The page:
Parashat Bo 5779
Livnot U’Lehibanot, the fine and effective educational organization in Tzfat that inspires love for Israel through programs offering hiking, volunteering and learning, also hosts Birthright groups and their extension programs under the banner “Mountains and Mystics.” The other day I was teaching a Jewish meditation method and some history of Kabbalah to a Birthright group that was passing through for an hour. Birthright runs these young people hard, busing them around the country from nature sites to archeological sites to cultural venues to give them a variety of experiences. This particular group had been in Israel for two days and they looked a bit haggard – but they were good sports. They were serious about the meditation, which lasted about twenty minutes, and when we finished I asked them how they felt. One of the participants said: “I finally feel like I’m in Israel.” With all the running they were doing, taking twenty minutes to calm down, quiet their minds and give open attention to everything around them allowed them to settle into themselves and feel personally connected.
This is also part of the significance of the first mitzvah commanded to Am Yisrael as a nation, that we find in this week’s parashah:
שמות פרק יב פסוק ב
החדש הזה לכם ראש חדשים ראשון הוא לכם לחדשי השנה:
This month shall be for you the beginning of months, it is the first for you of the months of the year.
This verse establishes the month of Nisan, in the Spring, the month of the Redemption from Egypt, as the beginning of the ritual year for the cycle of the pilgrimage festivals and their offerings: Pesach, Shavuot, Sukkot in that order. This verse is also regarded as signaling the mitzvah to declare and observe Rosh Hodesh, the beginning of each lunar month, marked by the first appearance of a sliver of crescent moon as it begins to wax.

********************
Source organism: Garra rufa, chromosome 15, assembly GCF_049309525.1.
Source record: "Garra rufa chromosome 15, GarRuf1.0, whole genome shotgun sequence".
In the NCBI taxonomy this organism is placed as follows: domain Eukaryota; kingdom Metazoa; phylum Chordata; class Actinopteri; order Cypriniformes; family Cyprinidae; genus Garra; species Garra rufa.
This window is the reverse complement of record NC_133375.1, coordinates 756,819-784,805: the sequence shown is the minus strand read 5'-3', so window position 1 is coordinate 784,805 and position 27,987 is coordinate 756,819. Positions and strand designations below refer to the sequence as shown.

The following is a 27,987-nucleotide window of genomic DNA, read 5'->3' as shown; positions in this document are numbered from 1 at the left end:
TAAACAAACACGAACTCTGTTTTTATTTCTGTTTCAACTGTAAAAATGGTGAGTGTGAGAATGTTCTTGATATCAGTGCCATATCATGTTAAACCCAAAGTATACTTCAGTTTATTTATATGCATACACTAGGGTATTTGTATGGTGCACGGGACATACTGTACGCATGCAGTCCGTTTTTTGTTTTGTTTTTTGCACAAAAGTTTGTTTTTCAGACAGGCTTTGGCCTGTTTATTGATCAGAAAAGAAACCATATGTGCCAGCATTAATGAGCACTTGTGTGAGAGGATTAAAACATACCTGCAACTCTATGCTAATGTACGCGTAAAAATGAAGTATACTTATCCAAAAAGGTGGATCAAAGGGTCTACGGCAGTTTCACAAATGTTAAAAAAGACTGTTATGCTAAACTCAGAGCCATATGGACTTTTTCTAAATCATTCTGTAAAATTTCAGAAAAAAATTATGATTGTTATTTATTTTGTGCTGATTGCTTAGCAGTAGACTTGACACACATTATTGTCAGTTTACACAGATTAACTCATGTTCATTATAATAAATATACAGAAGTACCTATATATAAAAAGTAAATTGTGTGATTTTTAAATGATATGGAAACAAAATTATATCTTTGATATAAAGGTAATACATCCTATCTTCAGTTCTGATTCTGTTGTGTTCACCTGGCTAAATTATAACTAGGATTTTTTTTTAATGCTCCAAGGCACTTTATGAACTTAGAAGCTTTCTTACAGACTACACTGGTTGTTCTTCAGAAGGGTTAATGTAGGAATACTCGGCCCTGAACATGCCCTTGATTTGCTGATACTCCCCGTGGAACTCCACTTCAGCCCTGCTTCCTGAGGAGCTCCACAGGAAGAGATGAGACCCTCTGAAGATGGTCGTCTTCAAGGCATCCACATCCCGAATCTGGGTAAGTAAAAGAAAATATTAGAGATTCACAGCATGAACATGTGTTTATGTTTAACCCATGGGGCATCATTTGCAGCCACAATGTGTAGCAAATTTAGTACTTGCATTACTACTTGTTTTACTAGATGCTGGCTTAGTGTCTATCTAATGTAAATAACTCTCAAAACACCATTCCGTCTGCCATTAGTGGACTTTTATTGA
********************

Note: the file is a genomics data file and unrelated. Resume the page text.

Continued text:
This verse further serves as part of the basis for the intercalation of the lunar and solar cycles to set the yearly calendar. Though the term “month” in English derives etymologically from Indo-European roots denoting “moon,” European cultures came to define months strictly on a solar basis, dividing the solar year into twelve “months” than no longer match the lunar cycle. Islamic culture follows a strictly lunar calendar with a twelve-month year for its ritual schedule. But the solar year cycle is longer than a twelve-month lunar cycle by a bit more than ten days and twenty-one hours. So with a calendar based only on twelve lunar months, holy days set in a particular month end up cycling around the seasons. The Torah gives us another verse, however, that tells us that Pesach should always be observed in the Spring:
דברים פרק טז פסוק א
שמור את חדש האביב ועשית פסח ליקוק אלהיך כי בחדש האביב הוציאך יקוק אלהיך ממצרים לילה:
Keep the Spring month and observe Pesach to HaShem your God, for in the Spring month HaShem your God brought you out of Egypt, at night.
To follow a lunar calendar, yet adjust it to the solar cycle such that the Spring month of Nisan is always in the Spring, requires a complex set of calculations. In the Gemara Rosh HaShanah (22a) Rabbi Levi explains that when the verse says “this month shall be for you the beginning…,” the phrase “for you” indicates the rabbinic court is empowered with discretionary measures to make slight shifts in the setting of Rosh Hodesh each month and to add a whole lunar month, a Second Adar, seven times over the course of nineteen years. It happens that this year we get a Second Adar. So the Jewish calendar, like just about everything in Judaism, does not try to reduce things to one simplified method, but embraces and works with the complexity of reality to fulfill God’s Will.